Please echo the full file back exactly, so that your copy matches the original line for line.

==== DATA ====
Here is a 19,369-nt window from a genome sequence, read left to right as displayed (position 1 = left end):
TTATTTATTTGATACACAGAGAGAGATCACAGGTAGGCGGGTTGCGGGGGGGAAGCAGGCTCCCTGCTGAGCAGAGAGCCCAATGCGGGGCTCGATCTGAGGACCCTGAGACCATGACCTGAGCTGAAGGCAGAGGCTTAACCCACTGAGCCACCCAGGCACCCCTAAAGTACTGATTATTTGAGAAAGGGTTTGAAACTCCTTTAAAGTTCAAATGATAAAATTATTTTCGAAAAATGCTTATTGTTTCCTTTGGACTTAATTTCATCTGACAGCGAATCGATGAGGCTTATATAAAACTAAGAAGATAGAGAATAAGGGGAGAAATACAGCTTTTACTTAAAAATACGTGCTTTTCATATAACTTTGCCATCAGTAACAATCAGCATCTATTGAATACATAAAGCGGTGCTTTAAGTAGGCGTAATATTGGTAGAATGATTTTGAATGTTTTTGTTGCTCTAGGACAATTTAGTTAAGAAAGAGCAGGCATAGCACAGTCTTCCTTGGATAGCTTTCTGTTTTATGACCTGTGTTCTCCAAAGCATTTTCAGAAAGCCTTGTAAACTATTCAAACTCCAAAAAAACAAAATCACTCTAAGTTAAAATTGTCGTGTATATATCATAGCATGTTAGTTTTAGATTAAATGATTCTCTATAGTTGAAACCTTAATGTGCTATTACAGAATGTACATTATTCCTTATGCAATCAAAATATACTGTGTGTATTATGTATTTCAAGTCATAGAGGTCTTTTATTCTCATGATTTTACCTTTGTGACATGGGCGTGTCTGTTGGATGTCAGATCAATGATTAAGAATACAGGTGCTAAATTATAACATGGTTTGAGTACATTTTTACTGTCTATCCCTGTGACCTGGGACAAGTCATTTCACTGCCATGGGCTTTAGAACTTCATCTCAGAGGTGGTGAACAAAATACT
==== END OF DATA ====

Here is a 19,369-nt window from a genome sequence, read left to right as displayed (position 1 = left end):
TTATTTATTTGATACACAGAGAGAGATCACAGGTAGGCGGGTTGCGGGGGGGAAGCAGGCTCCCTGCTGAGCAGAGAGCCCAATGCGGGGCTCGATCTGAGGACCCTGAGACCATGACCTGAGCTGAAGGCAGAGGCTTAACCCACTGAGCCACCCAGGCACCCCTAAAGTACTGATTATTTGAGAAAGGGTTTGAAACTCCTTTAAAGTTCAAATGATAAAATTATTTTCGAAAAATGCTTATTGTTTCCTTTGGACTTAATTTCATCTGACAGCGAATCGATGAGGCTTATATAAAACTAAGAAGATAGAGAATAAGGGGAGAAATACAGCTTTTACTTAAAAATACGTGCTTTTCATATAACTTTGCCATCAGTAACAATCAGCATCTATTGAATACATAAAGCGGTGCTTTAAGTAGGCGTAATATTGGTAGAATGATTTTGAATGTTTTTGTTGCTCTAGGACAATTTAGTTAAGAAAGAGCAGGCATAGCACAGTCTTCCTTGGATAGCTTTCTGTTTTATGACCTGTGTTCTCCAAAGCATTTTCAGAAAGCCTTGTAAACTATTCAAACTCCAAAAAAACAAAATCACTCTAAGTTAAAATTGTCGTGTATATATCATAGCATGTTAGTTTTAGATTAAATGATTCTCTATAGTTGAAACCTTAATGTGCTATTACAGAATGTACATTATTCCTTATGCAATCAAAATATACTGTGTGTATTATGTATTTCAAGTCATAGAGGTCTTTTATTCTCATGATTTTACCTTTGTGACATGGGCGTGTCTGTTGGATGTCAGATCAATGATTAAGAATACAGGTGCTAAATTATAACATGGTTTGAGTACATTTTTACTGTCTATCCCTGTGACCTGGGACAAGTCATTTCACTGCCATGGGCTTTAGAACTTCATCTCAGAGGTGGTGAACAAAATACT